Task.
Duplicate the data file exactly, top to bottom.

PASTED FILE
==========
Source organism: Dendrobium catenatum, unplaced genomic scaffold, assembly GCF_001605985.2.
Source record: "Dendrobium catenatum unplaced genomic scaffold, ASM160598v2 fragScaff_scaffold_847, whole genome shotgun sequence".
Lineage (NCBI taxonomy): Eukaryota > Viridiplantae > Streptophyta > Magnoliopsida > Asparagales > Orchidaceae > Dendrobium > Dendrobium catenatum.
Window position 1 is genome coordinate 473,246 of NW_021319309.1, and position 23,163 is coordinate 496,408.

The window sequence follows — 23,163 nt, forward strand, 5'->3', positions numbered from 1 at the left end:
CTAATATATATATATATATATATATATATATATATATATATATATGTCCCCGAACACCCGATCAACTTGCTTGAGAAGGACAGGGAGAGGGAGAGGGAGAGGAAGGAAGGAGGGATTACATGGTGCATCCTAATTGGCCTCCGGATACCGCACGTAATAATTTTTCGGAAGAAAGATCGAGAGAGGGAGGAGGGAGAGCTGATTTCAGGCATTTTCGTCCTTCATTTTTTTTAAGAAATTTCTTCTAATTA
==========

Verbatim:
Source organism: Dendrobium catenatum, unplaced genomic scaffold, assembly GCF_001605985.2.
Source record: "Dendrobium catenatum unplaced genomic scaffold, ASM160598v2 fragScaff_scaffold_847, whole genome shotgun sequence".
Lineage (NCBI taxonomy): Eukaryota > Viridiplantae > Streptophyta > Magnoliopsida > Asparagales > Orchidaceae > Dendrobium > Dendrobium catenatum.
Window position 1 is genome coordinate 473,246 of NW_021319309.1, and position 23,163 is coordinate 496,408.

The window sequence follows — 23,163 nt, forward strand, 5'->3', positions numbered from 1 at the left end:
CTAATATATATATATATATATATATATATATATATATATATATATGTCCCCGAACACCCGATCAACTTGCTTGAGAAGGACAGGGAGAGGGAGAGGGAGAGGAAGGAAGGAGGGATTACATGGTGCATCCTAATTGGCCTCCGGATACCGCACGTAATAATTTTTCGGAAGAAAGATCGAGAGAGGGAGGAGGGAGAGCTGATTTCAGGCATTTTCGTCCTTCATTTTTTTTAAGAAATTTCTTCTAATTA